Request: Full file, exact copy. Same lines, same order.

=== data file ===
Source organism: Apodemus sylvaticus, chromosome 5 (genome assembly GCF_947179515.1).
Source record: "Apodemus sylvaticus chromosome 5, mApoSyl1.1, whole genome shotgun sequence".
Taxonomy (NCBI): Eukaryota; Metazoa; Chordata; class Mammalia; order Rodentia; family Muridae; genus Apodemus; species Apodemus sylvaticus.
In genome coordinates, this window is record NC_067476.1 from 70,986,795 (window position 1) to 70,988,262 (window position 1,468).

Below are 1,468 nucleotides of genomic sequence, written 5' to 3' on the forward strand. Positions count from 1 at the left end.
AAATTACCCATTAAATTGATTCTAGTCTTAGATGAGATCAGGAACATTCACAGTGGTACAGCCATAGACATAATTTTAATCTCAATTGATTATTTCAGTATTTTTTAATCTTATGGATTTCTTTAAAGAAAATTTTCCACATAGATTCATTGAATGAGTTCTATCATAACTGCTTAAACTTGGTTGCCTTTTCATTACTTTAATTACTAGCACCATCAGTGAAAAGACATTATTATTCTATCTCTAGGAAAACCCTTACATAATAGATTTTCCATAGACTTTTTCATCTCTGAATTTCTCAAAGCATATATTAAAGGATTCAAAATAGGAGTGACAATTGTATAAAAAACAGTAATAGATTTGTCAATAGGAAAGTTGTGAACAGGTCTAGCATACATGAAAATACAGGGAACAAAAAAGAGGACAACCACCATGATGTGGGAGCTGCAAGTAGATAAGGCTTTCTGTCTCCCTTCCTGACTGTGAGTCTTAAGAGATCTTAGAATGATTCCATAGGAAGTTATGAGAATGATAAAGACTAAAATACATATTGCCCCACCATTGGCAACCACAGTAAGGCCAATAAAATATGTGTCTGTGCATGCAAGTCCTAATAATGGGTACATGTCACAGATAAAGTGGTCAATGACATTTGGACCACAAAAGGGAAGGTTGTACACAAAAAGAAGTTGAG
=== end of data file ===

Source organism: Apodemus sylvaticus, chromosome 5 (genome assembly GCF_947179515.1).
Source record: "Apodemus sylvaticus chromosome 5, mApoSyl1.1, whole genome shotgun sequence".
Taxonomy (NCBI): Eukaryota; Metazoa; Chordata; class Mammalia; order Rodentia; family Muridae; genus Apodemus; species Apodemus sylvaticus.
In genome coordinates, this window is record NC_067476.1 from 70,986,795 (window position 1) to 70,988,262 (window position 1,468).

Below are 1,468 nucleotides of genomic sequence, written 5' to 3' on the forward strand. Positions count from 1 at the left end.
AAATTACCCATTAAATTGATTCTAGTCTTAGATGAGATCAGGAACATTCACAGTGGTACAGCCATAGACATAATTTTAATCTCAATTGATTATTTCAGTATTTTTTAATCTTATGGATTTCTTTAAAGAAAATTTTCCACATAGATTCATTGAATGAGTTCTATCATAACTGCTTAAACTTGGTTGCCTTTTCATTACTTTAATTACTAGCACCATCAGTGAAAAGACATTATTATTCTATCTCTAGGAAAACCCTTACATAATAGATTTTCCATAGACTTTTTCATCTCTGAATTTCTCAAAGCATATATTAAAGGATTCAAAATAGGAGTGACAATTGTATAAAAAACAGTAATAGATTTGTCAATAGGAAAGTTGTGAACAGGTCTAGCATACATGAAAATACAGGGAACAAAAAAGAGGACAACCACCATGATGTGGGAGCTGCAAGTAGATAAGGCTTTCTGTCTCCCTTCCTGACTGTGAGTCTTAAGAGATCTTAGAATGATTCCATAGGAAGTTATGAGAATGATAAAGACTAAAATACATATTGCCCCACCATTGGCAACCACAGTAAGGCCAATAAAATATGTGTCTGTGCATGCAAGTCCTAATAATGGGTACATGTCACAGATAAAGTGGTCAATGACATTTGGACCACAAAAGGGAAGGTTGTACACAAAAAGAAGTTGAG